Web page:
I regularly work with teachers and support staff around their use of positive language in behaviour management.
It’s human nature to berate, scold, or become exasperated when behaviour stops learning or when a seemingly innocuous event ends up on the disciplinary path.
Punishment isn’t the only tool in your classroom management toolbox. Calling for assistance, threatening with disciplinary action or pursuing an argument to the bitter end sets out a message that you are not in control. In fact, I’d go as far as to say that these must be the last resort rather than the first one, because many behaviours can be managed very well using simple verbal cues.
It’s what we could term high emotional intelligence. "Emotional intelligence is the ability to identify and manage your own emotions and the emotions of others." This usually involves: ... the ability to manage your emotions, such as being able to calm down when you're upset.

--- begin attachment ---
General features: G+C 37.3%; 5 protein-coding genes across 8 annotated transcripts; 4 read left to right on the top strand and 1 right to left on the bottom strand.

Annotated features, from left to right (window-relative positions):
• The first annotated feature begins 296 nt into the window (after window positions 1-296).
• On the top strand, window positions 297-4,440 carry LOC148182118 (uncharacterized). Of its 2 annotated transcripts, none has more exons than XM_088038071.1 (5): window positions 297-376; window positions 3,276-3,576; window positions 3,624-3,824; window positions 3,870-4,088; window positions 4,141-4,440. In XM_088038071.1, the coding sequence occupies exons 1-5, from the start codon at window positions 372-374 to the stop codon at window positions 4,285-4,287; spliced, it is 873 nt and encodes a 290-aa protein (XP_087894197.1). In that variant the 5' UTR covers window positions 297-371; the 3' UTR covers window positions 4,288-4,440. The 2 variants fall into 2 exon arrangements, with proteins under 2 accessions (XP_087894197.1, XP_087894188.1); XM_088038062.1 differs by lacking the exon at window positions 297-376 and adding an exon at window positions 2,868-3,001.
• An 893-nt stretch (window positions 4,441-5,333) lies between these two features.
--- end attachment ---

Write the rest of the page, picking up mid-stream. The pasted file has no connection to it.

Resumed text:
In class, this is part of your job. I wrote about this in a blog last year with ideas to maintain a positive attitude, which reflects in your behaviour.
But if you’re stuck, put in place a simple process to let your students know what’s in it for them to follow through with your request or instruction.
I think you’ll like the “When – Then” strategy. It’s an easy way to put in place some positive reinforcement (as BF Skinner would say) or you might think of it as part of a reward system.
“When you’ve put your chairs under the table and cleared away the books, then we will go for a break.”
“When we’ve stopped arguing, then we’ll be able to sort this out.”
“When you’ve completed a full 20 minutes on this piece of work, then you can have a short chat break.”
If you’ve passed on an instruction but it hasn’t been followed through, you REPEAT.
“Remember, when you’ve……… then……” and then follow up with “Thank you”
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